Keim et al., (2013) also found that the age of milk – that is the interval between when it was expressed and when it was shipped – was also a predictor of bacterial load. They hypothesized that anti-microbial properties of the milk may decline with storage time – and that assumes immediate and appropriate storage. One other potential point of risk may be at the pump itself. There have been several neonatal intensive care unit based outbreaks of bacterial infections linked to improperly cleaned pumps, and one estimate suggests that nearly 1/3 of all pumps may be improperly cleaned and potentially harbor bacteria. 

Figure 3: PSA – maybe give your pump a good scrub down today, just in case. This style of pump is especially problematic because the rubber bulb is extremely hospitable to bacteria. Photo: Etsy
Overall, I was really surprised by this. I expected the Craigslist sample to be a little dodgy, but I genuinely expected that the samples would be safe. Reading the literature, seeing our results, and digging into the online ads has really changed my mind. Buying breast milk online, especially from complete strangers is a risky game. I mean, I wouldn’t buy a dozen cookies off of Craigslist, and the same goes for milk. Both the FDA and the AAP recommend against such practices – and for evidence based reasons as shown in the Pediatrics papers and others. Things in the ads that made me curious: large volumes of milk with a young baby, packages of milk that look too uniform, poor organization of the freezer.

Figure 4: Two things I would never personally buy on Craigslist. Photo:
What about milk sharing? As Aunchalee Palmquist has previously reported (see her blog here) there is something different about milk sharing - it falls more under the auspices of a gift economy, and most studies show that peer to peer milk sharing does not include the same risks of bacterial contamination as milk sold AND shipped. In recent work, Palmquist report that of 867 mothers who completed their survey 100% did not participate in anonymous donation but knew or screened their donors. Almost 30% of mothers only shared with families or close friends, and a similar number (27%) of mothers had serological screening for their donors. This really highlights that we are talking about two very different practices here - milk sharing and milk selling - with possible different underlying motivations and practices.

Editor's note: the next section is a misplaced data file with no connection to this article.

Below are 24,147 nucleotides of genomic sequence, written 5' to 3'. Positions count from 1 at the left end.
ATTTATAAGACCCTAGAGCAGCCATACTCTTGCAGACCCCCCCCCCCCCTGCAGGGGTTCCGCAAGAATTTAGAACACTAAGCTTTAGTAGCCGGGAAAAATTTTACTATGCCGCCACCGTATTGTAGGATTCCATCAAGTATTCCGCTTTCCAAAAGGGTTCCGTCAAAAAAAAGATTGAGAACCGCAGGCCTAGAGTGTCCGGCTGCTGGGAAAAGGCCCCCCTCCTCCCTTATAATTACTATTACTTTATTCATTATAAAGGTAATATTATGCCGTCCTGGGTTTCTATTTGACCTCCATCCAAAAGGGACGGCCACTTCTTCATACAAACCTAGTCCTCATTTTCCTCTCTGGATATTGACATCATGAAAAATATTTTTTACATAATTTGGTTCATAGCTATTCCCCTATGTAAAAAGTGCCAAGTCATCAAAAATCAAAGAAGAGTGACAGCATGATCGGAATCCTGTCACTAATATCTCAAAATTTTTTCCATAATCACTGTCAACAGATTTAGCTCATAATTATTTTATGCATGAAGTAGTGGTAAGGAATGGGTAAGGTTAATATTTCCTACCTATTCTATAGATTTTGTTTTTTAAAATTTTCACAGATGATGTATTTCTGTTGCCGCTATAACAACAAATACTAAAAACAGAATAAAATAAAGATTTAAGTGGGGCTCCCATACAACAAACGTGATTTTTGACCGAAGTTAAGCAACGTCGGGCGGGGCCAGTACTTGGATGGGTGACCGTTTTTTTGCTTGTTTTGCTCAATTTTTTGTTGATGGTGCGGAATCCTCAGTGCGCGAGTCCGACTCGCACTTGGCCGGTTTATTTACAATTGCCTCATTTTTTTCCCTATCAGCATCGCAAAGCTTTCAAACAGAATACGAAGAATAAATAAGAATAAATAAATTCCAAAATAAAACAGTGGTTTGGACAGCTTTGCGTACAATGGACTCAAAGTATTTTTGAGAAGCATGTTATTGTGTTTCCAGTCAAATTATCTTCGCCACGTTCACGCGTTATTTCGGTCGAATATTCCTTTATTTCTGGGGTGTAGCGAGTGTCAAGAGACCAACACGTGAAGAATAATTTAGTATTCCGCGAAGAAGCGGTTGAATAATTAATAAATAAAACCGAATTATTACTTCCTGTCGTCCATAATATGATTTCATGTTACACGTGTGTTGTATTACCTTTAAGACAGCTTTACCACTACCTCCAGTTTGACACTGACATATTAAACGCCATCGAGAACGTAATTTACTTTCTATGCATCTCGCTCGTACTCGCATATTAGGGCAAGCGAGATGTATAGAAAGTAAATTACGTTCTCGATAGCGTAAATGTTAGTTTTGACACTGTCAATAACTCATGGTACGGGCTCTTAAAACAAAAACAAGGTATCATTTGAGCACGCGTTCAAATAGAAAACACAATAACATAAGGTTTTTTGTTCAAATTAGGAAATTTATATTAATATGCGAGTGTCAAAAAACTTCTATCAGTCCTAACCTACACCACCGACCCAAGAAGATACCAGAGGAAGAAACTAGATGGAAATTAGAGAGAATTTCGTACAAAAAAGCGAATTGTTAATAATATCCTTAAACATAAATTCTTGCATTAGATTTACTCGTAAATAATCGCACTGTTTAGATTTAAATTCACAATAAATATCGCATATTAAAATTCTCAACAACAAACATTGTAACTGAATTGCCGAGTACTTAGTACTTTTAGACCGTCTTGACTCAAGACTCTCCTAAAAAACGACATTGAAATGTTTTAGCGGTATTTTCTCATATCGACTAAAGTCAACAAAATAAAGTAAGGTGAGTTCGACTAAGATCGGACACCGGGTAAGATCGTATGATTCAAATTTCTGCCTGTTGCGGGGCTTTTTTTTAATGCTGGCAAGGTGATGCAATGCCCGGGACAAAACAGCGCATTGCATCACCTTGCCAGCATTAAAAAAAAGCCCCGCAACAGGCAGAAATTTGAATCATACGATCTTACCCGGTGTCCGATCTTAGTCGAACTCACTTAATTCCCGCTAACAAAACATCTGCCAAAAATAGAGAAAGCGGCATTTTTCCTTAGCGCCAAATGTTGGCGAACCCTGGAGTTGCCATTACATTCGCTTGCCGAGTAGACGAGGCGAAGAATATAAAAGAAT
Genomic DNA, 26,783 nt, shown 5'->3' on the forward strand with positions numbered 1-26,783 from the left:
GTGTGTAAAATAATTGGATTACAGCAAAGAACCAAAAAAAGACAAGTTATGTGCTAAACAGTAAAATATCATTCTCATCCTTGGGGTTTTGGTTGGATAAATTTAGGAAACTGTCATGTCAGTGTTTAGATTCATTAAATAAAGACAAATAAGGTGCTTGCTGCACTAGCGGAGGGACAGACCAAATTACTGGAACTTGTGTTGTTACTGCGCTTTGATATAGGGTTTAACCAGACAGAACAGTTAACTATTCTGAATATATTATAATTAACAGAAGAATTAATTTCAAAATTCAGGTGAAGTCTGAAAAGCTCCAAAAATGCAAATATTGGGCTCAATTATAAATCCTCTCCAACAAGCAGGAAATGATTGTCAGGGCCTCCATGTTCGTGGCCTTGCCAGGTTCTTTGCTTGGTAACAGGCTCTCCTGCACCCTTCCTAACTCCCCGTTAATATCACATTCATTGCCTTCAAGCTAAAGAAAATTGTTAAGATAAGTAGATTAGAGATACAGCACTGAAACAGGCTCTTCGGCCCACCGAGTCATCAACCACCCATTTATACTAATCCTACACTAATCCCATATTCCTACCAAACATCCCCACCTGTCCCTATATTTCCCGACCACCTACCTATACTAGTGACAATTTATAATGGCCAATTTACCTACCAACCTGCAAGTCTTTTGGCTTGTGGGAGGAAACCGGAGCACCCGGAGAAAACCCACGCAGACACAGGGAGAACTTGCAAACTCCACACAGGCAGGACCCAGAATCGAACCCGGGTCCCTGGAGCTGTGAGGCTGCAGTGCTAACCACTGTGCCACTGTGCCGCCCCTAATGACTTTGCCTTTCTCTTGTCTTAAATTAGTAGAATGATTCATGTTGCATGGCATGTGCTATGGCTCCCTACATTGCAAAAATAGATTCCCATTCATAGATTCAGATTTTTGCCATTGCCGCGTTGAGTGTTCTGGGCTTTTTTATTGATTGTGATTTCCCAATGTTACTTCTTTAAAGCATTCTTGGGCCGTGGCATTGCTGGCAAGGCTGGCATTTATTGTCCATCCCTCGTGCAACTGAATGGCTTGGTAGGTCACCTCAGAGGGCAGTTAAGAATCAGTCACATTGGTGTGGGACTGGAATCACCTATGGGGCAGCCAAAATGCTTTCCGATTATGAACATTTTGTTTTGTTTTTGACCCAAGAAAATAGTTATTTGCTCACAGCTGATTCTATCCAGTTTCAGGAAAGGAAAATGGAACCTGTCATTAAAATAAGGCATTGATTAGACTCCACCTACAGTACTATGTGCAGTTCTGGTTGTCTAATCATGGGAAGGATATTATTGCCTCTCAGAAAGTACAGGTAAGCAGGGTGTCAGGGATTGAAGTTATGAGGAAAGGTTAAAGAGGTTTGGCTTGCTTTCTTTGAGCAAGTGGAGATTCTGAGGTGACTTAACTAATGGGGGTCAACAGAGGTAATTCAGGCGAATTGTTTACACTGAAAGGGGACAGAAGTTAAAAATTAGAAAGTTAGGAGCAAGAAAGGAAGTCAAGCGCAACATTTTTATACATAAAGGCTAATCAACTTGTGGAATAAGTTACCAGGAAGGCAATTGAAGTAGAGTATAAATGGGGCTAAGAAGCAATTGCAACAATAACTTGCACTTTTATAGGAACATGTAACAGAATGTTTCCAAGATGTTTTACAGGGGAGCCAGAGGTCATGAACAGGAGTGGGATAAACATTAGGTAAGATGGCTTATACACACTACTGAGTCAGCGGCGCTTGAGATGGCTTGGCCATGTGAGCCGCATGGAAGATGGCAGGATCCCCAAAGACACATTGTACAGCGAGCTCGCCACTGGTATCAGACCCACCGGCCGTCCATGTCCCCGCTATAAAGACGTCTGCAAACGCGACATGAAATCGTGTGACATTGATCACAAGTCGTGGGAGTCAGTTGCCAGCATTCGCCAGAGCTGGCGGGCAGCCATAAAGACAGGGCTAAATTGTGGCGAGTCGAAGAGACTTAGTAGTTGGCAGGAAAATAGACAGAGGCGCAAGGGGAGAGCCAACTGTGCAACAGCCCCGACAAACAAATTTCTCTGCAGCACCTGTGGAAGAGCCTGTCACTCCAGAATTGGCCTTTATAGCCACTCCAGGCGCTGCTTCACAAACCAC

I had completely forgotten a post on milk selling over at mammalssuck -  worth checking out here!

Geraghty SR, McNamara KA, Dillon CE, Hogan JS, Kwiek JJ, Keim SA. (2013) Buying human milk via the internet: just a click away. Breastfeed Med. 2013 Dec;8(6):474-8. doi: 10.1089/bfm.2013.0048.

Keim SA, Hogan JS, McNamara KA, Gudimetla V, Dillon CE, Kwiek JJ, Geraghty SR. (2013) Microbial contamination of human milk purchased via the Internet. Pediatrics. 132(5):e1227-35. doi: 10.1542/peds.2013-1687.

Keim SA, McNamara KA, Jayadeva CM, Braun AC, Dillon CE, Geraghty SR. (2014) Breast milk sharing via the internet: the practice and health and safety considerations. Matern Child Health J. 18(6):1471-9. doi: 10.1007/s10995-013-1387-6.

Marín ML, Arroyo R, Jiménez E, Gómez A, Fernández L, Rodríguez JM. (2009) Cold storage of human milk: effect on its bacterial composition. J Pediatr Gastroenterol Nutr. 49(3):343-8. doi: 10.1097/MPG.0b013e31818cf53d.

Palmquist AE, Doehler K. 2015 Human milk sharing practices in the U.S. Matern Child Nutr.  doi: 10.1111/mcn.12221. [Epub ahead of print]

St-Onge M, Chaudhry S, Koren G. (2015) Donated breast milk stored in banks versus breast milk purchased online. Can Fam Physician. 2015 Feb;61(2):143-6.
Thompson AL. (2012) Developmental origins of obesity: early feeding environments, infant growth, and the intestinal microbiome. Am J Hum Biol. 24(3):350-60. doi: 10.1002/ajhb.22254.

Sunday, January 31, 2016

Wait, there's more: milk adiponectin and child growth varies!

It was a big day for the Biomarkers & Milk group. We had an important paper accepted at Annals of Human Biology. This paper is the second paper to come out of the Milk with Altitude Project (2013 edition), and I assure you, there will be more! 

This paper is important to me because it is further evidence for a hypothesis I have been working on. As I have written before, as an anthropologist, I tend to study non-western populations, and my research is primarily concentrated with two groups: Filipinos living in Cebu, Philippines, and ethnic Tibetans living in Nepal. Recently, working with an outstanding team of undergraduates, we published a paper looking at the hormone adiponectin in milk samples from 113 Filipino women.